American Routes Shortcuts: Little Freddie King

Mar 23, 2018

Little Freddie King
Credit American Routes

Bluesman Little Freddie King hopped on a train from McComb, Mississippi, to New Orleans as a youth in the early 1950s. Over the years, he’s developed his own electric country-blues style. Life hasn’t always been easy for Freddie but he says he’s blessed with at least nine lives. 

He has survived jumping from hi-speed boxcars, the floods of Hurricane Katrina, bouts with alcohol poisoning, and a shootout with a jealous wife—they later reconciled. Freddie attributes his survival to love of God … and the blues. At age 77, he recently had a serious bicycle accident and flipped over the handlebars. Freddie tells the story of his injury and recovery.

Little Freddie King: I left out of here at 6:30, just the break of dawn, you know, still dark a little bit. So I took out down there to go get my orange juice and cigarettes on my two-wheel Cadillac.

Nick Spitzer: Two-wheel Cadillac is a bicycle.

LFK: My bicycle, right. And so also some fool was working on a house down there, had a lot of old lumber tied together with wire and he put it on top of this garbage can, and I didn’t see it. So when I hit that, it flipped me. And so I slid, and my head went down in this hole- bam! And when it did that, it popped my discs out of place and pinched my spine. There I was lying there in the middle of the street, and I couldn’t move either arm at all.  I was paralyzed right then. The way I was injured and hurt, I didn’t think I would ever be able to move my hands and fingers anymore.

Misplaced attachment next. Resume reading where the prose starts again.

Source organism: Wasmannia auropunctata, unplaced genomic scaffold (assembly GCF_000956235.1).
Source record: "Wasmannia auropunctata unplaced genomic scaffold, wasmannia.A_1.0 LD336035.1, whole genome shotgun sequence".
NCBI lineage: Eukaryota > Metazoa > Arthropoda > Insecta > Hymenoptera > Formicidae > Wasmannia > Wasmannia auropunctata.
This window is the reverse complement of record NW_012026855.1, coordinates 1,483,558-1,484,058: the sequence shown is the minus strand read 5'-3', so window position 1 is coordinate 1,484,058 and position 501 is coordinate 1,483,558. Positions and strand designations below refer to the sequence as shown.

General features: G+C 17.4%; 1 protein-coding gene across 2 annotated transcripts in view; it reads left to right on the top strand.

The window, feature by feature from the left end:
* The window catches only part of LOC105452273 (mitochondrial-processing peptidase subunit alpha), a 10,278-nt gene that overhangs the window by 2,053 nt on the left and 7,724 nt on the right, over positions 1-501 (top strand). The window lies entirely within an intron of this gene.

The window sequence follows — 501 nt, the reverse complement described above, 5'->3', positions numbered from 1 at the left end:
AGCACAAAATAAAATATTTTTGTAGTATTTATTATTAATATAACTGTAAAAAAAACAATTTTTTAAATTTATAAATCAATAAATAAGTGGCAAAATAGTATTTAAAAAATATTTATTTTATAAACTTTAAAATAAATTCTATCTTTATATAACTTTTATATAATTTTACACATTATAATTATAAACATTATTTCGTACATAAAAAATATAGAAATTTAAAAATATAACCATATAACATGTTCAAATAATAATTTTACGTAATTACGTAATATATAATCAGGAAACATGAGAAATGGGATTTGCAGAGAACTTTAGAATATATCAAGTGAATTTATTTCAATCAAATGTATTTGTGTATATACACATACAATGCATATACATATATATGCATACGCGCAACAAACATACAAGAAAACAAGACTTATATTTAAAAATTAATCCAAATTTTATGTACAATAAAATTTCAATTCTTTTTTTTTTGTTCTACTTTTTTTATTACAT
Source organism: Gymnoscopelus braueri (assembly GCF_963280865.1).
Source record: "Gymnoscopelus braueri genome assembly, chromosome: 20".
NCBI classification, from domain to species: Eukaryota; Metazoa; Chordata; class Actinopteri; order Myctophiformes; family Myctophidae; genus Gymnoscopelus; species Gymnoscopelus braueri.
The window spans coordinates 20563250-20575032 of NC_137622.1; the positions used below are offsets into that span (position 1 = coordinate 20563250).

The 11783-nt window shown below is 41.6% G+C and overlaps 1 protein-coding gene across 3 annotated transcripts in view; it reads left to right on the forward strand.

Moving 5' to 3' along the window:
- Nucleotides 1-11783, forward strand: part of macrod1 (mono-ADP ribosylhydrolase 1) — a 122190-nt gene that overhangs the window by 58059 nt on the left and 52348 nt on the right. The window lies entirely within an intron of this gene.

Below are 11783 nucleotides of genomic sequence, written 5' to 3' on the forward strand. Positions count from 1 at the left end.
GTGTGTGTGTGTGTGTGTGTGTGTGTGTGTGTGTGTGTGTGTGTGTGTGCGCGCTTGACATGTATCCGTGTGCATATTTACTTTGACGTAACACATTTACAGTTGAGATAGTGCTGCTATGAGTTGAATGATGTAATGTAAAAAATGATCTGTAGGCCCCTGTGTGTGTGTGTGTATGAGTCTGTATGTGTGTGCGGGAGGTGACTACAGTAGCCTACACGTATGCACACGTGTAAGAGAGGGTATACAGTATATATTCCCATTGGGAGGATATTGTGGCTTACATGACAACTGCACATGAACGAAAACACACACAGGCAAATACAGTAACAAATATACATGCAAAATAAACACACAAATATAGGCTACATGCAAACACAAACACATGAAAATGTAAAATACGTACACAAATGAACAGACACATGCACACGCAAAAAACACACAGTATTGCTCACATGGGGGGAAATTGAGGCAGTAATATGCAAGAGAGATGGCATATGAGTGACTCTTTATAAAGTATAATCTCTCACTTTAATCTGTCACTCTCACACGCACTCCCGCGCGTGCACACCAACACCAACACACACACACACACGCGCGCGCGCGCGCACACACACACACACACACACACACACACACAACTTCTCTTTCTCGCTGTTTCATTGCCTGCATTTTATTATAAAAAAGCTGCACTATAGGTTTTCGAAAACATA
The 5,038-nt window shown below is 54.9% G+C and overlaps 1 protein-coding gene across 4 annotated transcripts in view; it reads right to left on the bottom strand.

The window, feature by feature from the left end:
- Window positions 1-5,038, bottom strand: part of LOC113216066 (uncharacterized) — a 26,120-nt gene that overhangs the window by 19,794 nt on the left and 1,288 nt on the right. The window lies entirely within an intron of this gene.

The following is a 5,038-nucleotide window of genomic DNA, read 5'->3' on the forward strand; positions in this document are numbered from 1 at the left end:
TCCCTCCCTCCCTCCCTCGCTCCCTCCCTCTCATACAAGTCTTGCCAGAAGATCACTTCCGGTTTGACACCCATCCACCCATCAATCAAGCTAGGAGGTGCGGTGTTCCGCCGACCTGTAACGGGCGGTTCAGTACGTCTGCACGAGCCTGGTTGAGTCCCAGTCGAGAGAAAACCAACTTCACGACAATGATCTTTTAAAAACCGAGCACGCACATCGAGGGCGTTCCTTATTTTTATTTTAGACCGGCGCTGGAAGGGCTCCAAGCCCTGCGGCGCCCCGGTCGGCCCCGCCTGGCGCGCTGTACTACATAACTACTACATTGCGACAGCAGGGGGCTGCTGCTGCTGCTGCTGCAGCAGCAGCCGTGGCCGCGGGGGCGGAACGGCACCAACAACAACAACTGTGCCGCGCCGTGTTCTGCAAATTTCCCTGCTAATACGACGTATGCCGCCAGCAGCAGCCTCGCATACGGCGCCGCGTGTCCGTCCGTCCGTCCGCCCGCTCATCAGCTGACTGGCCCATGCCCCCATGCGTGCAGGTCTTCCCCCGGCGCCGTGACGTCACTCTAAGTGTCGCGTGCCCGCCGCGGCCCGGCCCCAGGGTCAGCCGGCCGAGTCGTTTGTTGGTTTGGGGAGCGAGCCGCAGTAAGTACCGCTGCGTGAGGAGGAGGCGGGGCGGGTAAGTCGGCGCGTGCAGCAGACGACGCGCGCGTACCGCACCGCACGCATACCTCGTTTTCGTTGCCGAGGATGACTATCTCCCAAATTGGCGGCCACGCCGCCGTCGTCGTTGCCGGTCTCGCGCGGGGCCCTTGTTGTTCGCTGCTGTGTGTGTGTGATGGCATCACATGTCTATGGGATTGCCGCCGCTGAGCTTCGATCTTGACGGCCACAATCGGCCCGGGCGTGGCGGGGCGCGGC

NS: Do you feel that music has helped you recover from your accident?

LFK: Yes indeed, the feeling and the thrill and the soul of the music, it definitely made the body mend. When I get to playing, I feel no pain at all. I feel good.

Now see, the blues is not really the devil’s music; it’s how you use it. It actually is telling a story and the bad part that you had been through with, and when you’re telling that story, that’s not a sin. That’s a talent and a job that God gave us to do. 

NS: What’s your hope for your own work as a musician and with blues, as far as what you can do for people that listen to you?

LFK: I’d love for them to feel the spirit and the soul and the rhythm of the blues from the heart. See like they’d be in there and they enjoy and they feel it, and when it hit them, they have like goose pimples come on them, like chills and stuff like that, and that’s the real feeling from the heart of the music.

NS: Well you plan to live a little bit longer and keep playing the blues?

LFK: That’s right, gonna live a while longer and keep playing the blues, the good old medicine blues. The blues is better than any doctor’s medicine.

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